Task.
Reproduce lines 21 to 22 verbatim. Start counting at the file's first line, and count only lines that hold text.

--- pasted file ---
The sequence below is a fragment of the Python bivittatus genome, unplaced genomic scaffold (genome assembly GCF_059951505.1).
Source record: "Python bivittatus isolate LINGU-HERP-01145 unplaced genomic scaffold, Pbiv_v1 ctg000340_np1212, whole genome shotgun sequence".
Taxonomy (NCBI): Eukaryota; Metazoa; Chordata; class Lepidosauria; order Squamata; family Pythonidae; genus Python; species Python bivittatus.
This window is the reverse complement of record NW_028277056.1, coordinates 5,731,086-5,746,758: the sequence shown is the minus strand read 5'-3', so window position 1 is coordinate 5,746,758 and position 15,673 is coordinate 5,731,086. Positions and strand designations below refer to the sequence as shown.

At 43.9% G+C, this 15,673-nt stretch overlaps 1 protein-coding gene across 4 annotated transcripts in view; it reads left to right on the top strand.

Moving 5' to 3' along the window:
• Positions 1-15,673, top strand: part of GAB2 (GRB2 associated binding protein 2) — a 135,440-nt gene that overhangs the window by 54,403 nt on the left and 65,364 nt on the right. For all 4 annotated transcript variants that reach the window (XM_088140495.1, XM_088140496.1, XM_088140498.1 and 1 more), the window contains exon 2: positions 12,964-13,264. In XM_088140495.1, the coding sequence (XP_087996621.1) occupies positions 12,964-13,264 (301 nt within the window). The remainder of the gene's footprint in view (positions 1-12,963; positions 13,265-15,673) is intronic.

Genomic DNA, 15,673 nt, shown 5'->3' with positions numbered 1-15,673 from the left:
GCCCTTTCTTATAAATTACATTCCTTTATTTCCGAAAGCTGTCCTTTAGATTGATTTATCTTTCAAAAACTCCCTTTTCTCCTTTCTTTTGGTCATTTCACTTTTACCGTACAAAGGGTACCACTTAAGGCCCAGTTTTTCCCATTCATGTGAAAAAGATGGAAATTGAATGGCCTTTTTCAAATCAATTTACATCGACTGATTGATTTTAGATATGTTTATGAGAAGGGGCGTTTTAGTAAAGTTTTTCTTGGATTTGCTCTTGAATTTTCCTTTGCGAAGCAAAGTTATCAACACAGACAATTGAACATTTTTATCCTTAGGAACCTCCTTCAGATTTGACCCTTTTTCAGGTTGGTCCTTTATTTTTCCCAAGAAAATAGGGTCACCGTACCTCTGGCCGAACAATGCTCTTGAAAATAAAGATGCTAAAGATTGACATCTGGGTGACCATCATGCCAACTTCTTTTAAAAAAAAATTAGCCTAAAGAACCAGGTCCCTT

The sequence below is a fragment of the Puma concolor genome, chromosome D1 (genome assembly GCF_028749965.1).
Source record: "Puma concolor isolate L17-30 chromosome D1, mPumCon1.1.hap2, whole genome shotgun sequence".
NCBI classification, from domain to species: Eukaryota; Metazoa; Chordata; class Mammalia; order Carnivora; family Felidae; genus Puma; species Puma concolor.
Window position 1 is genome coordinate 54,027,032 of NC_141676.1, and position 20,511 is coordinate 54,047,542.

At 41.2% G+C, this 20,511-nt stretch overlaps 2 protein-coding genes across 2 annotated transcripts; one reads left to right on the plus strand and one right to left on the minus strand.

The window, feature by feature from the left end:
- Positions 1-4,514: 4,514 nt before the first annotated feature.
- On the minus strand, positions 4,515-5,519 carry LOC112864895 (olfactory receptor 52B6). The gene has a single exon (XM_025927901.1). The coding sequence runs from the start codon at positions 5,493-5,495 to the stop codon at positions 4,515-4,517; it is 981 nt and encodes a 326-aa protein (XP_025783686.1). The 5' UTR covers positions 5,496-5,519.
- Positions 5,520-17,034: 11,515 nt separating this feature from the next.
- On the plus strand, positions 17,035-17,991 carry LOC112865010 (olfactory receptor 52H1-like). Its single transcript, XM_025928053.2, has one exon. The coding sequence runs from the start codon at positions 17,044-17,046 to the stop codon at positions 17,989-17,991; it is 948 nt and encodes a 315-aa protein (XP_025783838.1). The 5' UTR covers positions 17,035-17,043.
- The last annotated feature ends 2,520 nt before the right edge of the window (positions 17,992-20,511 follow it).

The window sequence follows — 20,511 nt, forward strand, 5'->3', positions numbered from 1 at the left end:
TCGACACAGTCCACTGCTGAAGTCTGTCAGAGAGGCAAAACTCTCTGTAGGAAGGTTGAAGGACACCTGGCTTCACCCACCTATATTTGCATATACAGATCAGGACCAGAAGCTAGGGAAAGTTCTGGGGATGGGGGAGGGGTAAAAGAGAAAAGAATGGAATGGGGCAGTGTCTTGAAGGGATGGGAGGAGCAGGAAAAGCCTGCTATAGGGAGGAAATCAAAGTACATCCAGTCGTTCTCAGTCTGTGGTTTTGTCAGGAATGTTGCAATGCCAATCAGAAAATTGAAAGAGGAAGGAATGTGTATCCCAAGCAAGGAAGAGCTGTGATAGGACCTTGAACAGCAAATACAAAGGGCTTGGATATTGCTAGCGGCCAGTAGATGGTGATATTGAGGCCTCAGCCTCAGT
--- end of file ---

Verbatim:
The window sequence follows — 20,511 nt, forward strand, 5'->3', positions numbered from 1 at the left end:
TCGACACAGTCCACTGCTGAAGTCTGTCAGAGAGGCAAAACTCTCTGTAGGAAGGTTGAAGGACACCTGGCTTCACCCACCTATATTTGCATATACAGATCAGGACCAGAAGCTAGGGAAAGTTCTGGGGATGGGGGAGGGGTAAAAGAGAAAAGAATGGAATGGGGCAGTGTCTTGAAGGGATGGGAGGAGCAGGAAAAGCCTGCTATAGGGAGGAAATCAAAGTACATCCAGTCGTTCTCAGTCTGTGGTTTTGTCAGGAATGTTGCAATGCCAATCAGAAAATTGAAAGAGGAAGGAATGTGTATCCCAAGCAAGGAAGAGCTGTGATAGGACCTTGAACAGCAAATACAAAGGGCTTGGATATTGCTAGCGGCCAGTAGATGGTGATATTGAGGCCTCAGCCTCAGT